69 F.3d 553: C.j. Betters Corporation, Plaintiff-appellant, v. the United States, Defendant-appellee
United States Court of Appeals, Federal Circuit. - 69 F.3d 553
Aug. 25, 1995
Before ARCHER, Chief Judge, NEWMAN and SCHALL, Circuit Judges.
PAULINE NEWMAN, Circuit Judge.
C.J. Betters Corporation appeals the decision of the Court of Federal Claims, dismissing Betters' complaint and denying recovery on the merits of the claim. We vacate the dismissal, reinstate the decision in Betters I, and remand.
Betters was the high bidder in the purchase of an apartment complex at a post-foreclosure auction, from the United States Department of Housing and Urban Development (HUD). The transaction was based on various documents and events, as set forth in the three decisions of the Court of Federal Claims. In C.J. Betters Corp. v. United States, 21 Cl.Ct. 378 (1990) (Betters I ) the court granted summary judgment to Betters on its principal entitlement theory, and to the United States on Betters' alternative entitlement theory. The court held that HUD had breached its representations and contractual warranty, in that HUD had misrepresented the status of the tenant Section 8 certifications and misrepresented that the units would meet the required housing quality standards at the time of closing. Flowing from this contractual breach, the court held that Betters had incurred unreasonable delays and unanticipated costs that Betters had a right not to expect.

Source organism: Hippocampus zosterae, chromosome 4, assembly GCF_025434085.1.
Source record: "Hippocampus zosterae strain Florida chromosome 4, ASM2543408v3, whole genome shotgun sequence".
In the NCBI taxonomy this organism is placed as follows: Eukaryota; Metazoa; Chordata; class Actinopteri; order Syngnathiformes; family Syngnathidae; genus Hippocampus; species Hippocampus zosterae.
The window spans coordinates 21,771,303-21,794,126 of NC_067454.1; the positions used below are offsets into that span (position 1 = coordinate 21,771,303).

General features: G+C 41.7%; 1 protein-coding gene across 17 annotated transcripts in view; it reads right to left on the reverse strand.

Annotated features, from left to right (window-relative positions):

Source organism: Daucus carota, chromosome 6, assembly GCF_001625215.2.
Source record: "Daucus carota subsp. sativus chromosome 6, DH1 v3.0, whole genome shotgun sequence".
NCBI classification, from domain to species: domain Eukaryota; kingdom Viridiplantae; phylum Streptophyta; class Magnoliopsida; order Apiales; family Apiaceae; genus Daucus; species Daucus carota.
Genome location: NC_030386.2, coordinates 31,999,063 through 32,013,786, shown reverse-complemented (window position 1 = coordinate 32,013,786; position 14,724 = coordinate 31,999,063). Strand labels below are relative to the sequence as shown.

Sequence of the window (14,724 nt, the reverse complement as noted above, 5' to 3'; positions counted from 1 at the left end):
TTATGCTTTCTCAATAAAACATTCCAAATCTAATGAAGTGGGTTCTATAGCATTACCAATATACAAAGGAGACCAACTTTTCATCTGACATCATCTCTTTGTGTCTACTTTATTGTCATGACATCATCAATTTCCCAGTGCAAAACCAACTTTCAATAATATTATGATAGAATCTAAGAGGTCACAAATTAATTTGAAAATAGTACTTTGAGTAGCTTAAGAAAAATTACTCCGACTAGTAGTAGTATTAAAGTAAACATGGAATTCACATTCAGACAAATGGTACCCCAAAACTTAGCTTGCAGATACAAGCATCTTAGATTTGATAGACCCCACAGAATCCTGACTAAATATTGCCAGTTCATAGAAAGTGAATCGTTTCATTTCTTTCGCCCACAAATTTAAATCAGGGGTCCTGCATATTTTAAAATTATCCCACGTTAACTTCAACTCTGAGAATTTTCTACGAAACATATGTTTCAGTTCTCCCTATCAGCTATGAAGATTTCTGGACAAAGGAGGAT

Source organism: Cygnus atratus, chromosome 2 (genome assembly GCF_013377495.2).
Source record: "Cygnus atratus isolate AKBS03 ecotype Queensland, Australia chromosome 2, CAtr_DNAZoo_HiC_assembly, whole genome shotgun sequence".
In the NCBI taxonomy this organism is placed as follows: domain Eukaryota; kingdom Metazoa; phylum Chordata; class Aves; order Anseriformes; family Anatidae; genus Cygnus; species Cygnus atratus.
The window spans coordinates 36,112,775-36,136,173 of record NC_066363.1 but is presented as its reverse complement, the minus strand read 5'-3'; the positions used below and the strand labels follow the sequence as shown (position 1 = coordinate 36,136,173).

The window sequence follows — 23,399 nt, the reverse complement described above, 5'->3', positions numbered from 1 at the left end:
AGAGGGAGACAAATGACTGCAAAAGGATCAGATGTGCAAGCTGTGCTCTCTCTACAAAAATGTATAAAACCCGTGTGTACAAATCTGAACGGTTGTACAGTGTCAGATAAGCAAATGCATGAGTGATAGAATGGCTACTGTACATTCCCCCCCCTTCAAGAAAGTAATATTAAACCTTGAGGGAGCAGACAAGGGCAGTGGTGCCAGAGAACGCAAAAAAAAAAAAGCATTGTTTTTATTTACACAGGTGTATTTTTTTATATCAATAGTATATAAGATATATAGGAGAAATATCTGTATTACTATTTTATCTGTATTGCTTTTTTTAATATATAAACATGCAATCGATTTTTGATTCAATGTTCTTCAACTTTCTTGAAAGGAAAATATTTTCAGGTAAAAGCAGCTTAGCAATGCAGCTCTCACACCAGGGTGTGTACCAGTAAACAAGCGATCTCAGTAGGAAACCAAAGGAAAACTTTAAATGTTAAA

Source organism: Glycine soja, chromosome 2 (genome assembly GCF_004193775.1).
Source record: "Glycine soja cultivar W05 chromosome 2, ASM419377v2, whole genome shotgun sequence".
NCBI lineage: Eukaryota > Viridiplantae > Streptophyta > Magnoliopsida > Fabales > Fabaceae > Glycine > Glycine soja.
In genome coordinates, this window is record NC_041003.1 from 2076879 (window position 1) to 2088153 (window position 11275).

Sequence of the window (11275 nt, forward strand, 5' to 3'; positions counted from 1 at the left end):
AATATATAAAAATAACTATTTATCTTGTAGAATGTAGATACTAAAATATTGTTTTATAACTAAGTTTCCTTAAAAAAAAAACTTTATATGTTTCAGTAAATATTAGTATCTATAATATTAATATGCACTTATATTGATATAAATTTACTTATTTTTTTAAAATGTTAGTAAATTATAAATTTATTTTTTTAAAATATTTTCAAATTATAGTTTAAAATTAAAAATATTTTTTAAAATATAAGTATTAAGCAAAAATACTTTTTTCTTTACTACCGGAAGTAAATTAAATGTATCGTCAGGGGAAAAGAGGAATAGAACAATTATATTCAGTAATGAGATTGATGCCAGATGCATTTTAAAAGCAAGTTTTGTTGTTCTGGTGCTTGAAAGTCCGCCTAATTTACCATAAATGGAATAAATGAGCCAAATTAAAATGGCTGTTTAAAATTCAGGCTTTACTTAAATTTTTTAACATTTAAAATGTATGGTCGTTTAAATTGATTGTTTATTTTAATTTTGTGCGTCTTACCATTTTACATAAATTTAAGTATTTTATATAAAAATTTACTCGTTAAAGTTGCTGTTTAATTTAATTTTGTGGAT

In C.J. Betters Corp. v. United States, 25 Cl.Ct. 674 (1992) (Betters II ), the Court of Federal Claims established a formula for use in the measurement of damages.
In C.J. Betters Corp. v. United States, 30 Fed.Cl. 438 (1994) (Betters III ) the Court of Federal Claims vacated its liability decision in Betters I, stating that Betters in the damages hearing presented a damages theory that contradicted its assertions at the hearing in Betters I. The court then reconsidered Betters I and granted summary judgment to the government, denying Betters' claim in its entirety. This appeal followed.
Appellate review of Betters III leads us to the holding in Betters I. On careful review, we conclude that the issue was correctly decided in Betters I. The Court of Federal Claims correctly held that HUD made binding representations concerning the condition of the units and that they met housing quality standards, and concerning the issuance of Section 8 certificates at or shortly after closing. We thus vacate the reconsideration decision in Betters III, and reinstate the decision in Betters I.
The merits of the proposed methodology of the measure of damages, and the factual issues of the amount of damages, are not before us. However, liability and entitlement have been established. It is incumbent upon the Court of Federal Claims to determine an appropriate damages award. We remand for that purpose.
Costs to Betters.